Ascension Seton has a longstanding partnership with Austin ISD in which Ascension Seton nurses and health-care staff have provided health services in Austin ISD schools for more than 24 years,” Reichenberg said. 

How it works

On Jan. 1 , Austin ISD was contacted by Ascension Seton about the availability of an initial round of vaccine doses. Upon receiving this notification, the district had to contact eligible employees.

That task fell to the Human Capital Department, led by chief Leslie Stephens.

“We [the Human Capital Department] were the ones then who spent Jan. 1, 2, and 3 notifying eligible people,” Stephens told The Shield. “Also in a lot of cases, a lot of our time was spent once we got a hold of an employee. We were actually the ones who were on the Ascension Seton website, registering them for appointments so that they got a date and time to go get a vaccination.”

When the person answers the phone, and you tell them why you’re calling, you get all kinds of emotional responses. It has been extremely positive.”

— Leslie Stephens, AISD Human Capital Department chief

According to Stephens, the employees first contacted for a vaccine on Jan. 1-3 by the Human Capital Department already had medical information on file because they had previously requested a medical accommodation. Stephens and her department were aware, however, that there were more employees who qualified for 1B for whom the district didn’t have medical information on file.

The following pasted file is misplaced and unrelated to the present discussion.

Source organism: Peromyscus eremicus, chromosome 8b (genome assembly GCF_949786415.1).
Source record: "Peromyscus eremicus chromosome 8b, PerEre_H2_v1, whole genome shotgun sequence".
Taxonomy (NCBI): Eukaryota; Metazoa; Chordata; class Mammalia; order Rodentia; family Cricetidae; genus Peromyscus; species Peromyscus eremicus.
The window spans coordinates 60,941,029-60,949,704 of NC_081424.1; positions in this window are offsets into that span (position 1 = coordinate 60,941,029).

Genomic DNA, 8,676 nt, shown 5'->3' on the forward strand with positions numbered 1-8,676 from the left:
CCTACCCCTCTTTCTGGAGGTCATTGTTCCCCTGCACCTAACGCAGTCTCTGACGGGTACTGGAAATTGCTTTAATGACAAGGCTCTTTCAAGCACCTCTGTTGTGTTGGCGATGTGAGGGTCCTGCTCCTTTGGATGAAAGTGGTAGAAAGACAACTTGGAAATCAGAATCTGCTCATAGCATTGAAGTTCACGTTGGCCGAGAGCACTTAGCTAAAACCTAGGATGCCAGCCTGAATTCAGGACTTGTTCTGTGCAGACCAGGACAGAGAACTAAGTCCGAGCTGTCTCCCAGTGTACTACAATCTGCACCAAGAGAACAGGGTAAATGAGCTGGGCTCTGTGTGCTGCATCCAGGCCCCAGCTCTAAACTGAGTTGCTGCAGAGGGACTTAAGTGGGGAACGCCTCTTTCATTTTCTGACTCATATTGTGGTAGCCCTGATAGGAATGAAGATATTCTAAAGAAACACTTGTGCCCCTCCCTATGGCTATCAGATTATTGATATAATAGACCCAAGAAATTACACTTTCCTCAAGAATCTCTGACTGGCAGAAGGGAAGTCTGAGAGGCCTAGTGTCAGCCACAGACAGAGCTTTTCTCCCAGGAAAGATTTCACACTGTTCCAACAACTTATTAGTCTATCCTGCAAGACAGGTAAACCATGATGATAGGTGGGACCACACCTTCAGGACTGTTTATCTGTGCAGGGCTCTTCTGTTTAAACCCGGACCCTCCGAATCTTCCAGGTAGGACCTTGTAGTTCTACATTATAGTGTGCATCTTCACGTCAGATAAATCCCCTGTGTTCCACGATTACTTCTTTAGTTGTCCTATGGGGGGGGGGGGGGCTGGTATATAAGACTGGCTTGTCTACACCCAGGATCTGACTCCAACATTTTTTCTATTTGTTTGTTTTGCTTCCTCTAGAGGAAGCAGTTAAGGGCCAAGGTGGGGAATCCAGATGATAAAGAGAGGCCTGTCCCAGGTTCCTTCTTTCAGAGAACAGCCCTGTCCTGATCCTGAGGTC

“So, we sent out a Google Form to all AISD employees and said, ‘If you qualify under 1B, fill this out.’ I think we had over 700 employees who filled out the Google Form,” Stephens said. “So, the next time we were notified of available slots, we literally opened up the Google Form and went straight down that list in the order they filled it out. We contacted those employees and registered them right then and there and gave them their time slot and the location and all that information.”

For Stephens, the experience of contacting and scheduling employees for a vaccine slot has been incredibly rewarding.